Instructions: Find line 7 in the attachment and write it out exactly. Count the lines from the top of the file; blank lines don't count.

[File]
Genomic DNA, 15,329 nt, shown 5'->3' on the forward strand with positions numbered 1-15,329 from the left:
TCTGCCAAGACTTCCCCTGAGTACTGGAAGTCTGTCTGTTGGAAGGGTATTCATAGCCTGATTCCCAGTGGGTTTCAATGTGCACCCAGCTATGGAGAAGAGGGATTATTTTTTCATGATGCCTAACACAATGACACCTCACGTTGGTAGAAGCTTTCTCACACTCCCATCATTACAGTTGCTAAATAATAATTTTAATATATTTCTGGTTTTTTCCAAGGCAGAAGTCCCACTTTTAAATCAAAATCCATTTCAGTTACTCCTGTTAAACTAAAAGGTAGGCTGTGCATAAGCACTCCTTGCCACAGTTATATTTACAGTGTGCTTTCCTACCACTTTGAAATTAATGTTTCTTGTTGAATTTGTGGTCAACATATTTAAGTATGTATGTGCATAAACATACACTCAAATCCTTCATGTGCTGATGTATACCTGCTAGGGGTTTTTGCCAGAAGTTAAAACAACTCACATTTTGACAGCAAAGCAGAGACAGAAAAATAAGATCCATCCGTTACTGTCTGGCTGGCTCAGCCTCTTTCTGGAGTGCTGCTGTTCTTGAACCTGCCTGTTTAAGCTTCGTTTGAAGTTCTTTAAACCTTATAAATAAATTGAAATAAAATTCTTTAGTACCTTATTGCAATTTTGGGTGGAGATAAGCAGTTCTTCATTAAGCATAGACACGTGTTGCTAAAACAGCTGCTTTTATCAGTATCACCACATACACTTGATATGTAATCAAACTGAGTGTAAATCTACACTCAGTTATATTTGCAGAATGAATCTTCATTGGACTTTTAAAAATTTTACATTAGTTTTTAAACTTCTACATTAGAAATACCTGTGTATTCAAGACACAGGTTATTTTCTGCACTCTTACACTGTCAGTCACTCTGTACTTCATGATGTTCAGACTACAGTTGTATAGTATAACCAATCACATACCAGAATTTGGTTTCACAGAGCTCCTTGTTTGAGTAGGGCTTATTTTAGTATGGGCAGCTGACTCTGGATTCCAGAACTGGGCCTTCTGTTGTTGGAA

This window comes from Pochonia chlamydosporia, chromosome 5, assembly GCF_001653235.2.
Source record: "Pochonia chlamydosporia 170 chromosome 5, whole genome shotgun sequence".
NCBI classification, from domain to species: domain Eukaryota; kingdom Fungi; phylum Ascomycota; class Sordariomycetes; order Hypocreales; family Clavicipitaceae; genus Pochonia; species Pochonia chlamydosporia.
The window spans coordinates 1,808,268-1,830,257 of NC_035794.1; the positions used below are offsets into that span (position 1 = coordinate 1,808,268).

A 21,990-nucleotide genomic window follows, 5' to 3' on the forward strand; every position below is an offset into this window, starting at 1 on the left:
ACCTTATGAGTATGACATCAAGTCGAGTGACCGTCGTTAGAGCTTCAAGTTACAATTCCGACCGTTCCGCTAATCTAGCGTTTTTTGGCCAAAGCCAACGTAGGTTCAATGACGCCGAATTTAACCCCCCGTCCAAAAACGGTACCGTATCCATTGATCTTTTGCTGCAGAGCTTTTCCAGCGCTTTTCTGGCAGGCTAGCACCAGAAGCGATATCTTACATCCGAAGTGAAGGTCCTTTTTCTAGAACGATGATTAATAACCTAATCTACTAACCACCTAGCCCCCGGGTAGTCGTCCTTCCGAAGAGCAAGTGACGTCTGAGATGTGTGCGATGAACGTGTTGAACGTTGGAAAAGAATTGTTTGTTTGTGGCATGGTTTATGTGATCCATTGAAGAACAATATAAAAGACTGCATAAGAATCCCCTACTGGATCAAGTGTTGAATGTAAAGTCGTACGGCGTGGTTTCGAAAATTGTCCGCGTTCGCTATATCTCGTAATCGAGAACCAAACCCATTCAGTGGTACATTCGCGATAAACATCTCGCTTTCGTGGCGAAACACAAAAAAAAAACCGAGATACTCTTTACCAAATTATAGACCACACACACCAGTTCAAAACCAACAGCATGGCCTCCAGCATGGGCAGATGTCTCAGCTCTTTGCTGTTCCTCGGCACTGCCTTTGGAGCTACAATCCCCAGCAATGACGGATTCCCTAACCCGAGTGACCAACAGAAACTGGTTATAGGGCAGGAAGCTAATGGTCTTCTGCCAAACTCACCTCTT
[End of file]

A 21,990-nucleotide genomic window follows, 5' to 3' on the forward strand; every position below is an offset into this window, starting at 1 on the left: